6) Feeling fat and frumpy in the heat and humidity.

7) The fuckers upstairs making A LOT of noise, all hours of the day.

8) Obsession that my little 'un is not getting enough calcium.

9) A friend's sook via email and its implied criticism.

10) My Mum's sook via SMS about how much she misses the little 'un.

11) My husband's sook about his blocked sinuses.

12) All of my tedious sooking when I'm on bloody holiday and am supposed to be flipping enjoying myself.

Tuesday, September 7, 2010

More magic from the past couple of days

* The view from our friend's apartment (yes, that's it, above).

* Our little 'un pointing to a stone dragon gargoyle high on a building and exclaiming, "Tweet! Tweet!"

* Catching the bus home after walking down town over 60 blocks to experience the highline.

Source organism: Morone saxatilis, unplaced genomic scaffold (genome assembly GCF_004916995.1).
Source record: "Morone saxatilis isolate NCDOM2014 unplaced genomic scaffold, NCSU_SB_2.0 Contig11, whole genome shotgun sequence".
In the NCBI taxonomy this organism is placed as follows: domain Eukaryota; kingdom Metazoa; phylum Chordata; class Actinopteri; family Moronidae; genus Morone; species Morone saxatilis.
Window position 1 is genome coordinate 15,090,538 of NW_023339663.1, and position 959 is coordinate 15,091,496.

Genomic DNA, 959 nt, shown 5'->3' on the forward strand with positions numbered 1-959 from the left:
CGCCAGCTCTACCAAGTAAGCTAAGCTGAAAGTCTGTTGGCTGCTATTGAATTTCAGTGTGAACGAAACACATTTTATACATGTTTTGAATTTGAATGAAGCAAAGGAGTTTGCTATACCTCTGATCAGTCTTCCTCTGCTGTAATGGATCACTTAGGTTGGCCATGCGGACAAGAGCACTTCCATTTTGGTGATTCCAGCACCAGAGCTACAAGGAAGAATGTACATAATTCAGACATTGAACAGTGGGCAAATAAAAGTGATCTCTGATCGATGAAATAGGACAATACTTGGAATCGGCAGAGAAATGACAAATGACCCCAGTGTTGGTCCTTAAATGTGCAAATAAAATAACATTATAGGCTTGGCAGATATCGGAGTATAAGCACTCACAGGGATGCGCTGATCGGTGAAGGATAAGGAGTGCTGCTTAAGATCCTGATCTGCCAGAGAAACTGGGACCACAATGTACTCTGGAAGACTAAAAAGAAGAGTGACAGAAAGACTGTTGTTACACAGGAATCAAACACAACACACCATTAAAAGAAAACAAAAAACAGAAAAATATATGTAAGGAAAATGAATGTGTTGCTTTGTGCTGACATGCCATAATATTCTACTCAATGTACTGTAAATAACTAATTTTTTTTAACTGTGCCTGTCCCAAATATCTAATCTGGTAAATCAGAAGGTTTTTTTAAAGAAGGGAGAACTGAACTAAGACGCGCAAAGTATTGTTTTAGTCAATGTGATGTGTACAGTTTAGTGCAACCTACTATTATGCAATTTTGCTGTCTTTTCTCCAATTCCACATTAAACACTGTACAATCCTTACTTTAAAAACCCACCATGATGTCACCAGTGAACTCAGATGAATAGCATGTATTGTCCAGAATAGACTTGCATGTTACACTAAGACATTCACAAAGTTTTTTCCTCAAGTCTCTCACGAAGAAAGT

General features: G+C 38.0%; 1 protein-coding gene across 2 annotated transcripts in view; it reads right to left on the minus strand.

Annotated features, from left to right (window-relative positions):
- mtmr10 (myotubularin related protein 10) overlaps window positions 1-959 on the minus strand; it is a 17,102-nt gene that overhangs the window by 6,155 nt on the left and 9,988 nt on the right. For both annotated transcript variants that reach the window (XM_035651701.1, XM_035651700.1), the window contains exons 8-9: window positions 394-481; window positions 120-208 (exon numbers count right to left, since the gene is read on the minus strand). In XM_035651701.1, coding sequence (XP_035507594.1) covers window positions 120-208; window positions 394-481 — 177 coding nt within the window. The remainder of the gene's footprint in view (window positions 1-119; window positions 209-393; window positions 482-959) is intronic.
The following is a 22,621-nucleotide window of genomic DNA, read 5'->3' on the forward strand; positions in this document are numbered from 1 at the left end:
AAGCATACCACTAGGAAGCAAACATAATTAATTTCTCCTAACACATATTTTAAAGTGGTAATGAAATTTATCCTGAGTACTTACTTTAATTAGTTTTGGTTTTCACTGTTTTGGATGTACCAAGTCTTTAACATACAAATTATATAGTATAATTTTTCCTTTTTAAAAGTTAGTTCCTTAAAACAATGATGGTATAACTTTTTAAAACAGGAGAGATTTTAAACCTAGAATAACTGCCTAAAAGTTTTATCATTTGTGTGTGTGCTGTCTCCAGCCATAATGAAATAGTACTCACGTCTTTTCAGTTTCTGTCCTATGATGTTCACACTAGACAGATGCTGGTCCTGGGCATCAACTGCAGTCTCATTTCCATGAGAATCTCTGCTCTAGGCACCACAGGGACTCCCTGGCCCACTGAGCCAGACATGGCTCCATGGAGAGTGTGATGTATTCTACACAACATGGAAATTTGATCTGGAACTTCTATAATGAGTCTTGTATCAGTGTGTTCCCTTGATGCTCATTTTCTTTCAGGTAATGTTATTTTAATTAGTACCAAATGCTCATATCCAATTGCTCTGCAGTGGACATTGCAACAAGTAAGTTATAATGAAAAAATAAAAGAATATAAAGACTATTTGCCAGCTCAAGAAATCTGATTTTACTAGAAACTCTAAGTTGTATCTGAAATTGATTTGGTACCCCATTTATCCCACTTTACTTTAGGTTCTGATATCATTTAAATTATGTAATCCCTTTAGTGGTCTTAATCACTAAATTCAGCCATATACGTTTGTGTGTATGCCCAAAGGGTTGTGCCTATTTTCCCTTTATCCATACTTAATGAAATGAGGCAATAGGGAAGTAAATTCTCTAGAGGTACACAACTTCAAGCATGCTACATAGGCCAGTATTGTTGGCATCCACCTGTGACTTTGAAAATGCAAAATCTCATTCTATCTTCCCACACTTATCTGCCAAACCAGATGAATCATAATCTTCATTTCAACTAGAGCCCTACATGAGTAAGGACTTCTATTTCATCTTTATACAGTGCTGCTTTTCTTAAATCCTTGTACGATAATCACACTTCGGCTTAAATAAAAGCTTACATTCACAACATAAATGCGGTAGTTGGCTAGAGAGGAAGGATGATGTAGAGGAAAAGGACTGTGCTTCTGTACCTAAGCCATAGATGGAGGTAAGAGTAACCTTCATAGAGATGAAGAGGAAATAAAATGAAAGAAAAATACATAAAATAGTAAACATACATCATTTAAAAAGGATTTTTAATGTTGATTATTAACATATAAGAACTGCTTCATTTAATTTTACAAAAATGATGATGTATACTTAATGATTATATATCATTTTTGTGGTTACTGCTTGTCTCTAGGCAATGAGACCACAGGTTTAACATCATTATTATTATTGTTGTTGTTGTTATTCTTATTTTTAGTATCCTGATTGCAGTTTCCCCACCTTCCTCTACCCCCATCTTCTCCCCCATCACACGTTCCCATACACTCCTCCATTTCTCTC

* Our little 'un's soft toy owl whispering secrets in her ear "Psss! Psss! Pssssssst!"

* The view and the vibe from the highline.

* Our little 'un's fascination with our friend's souvenir shopping bag fridge magnets from The Met museum.

* Impeccably shone two-tone patent brogues on the bus.

* Our little 'un taking in her first subway experience with wide eyes. She's never been in such close proximity to so many people in such a rickety, noisy space before (but I couldn't help but wonder if she found the fact that so few of these people had any interest in her the strangest thing of all!).

* Sweet treats from the Grandaisy Bakery.

* All three of us completely sleeping through the night.

Monday, September 6, 2010

The sign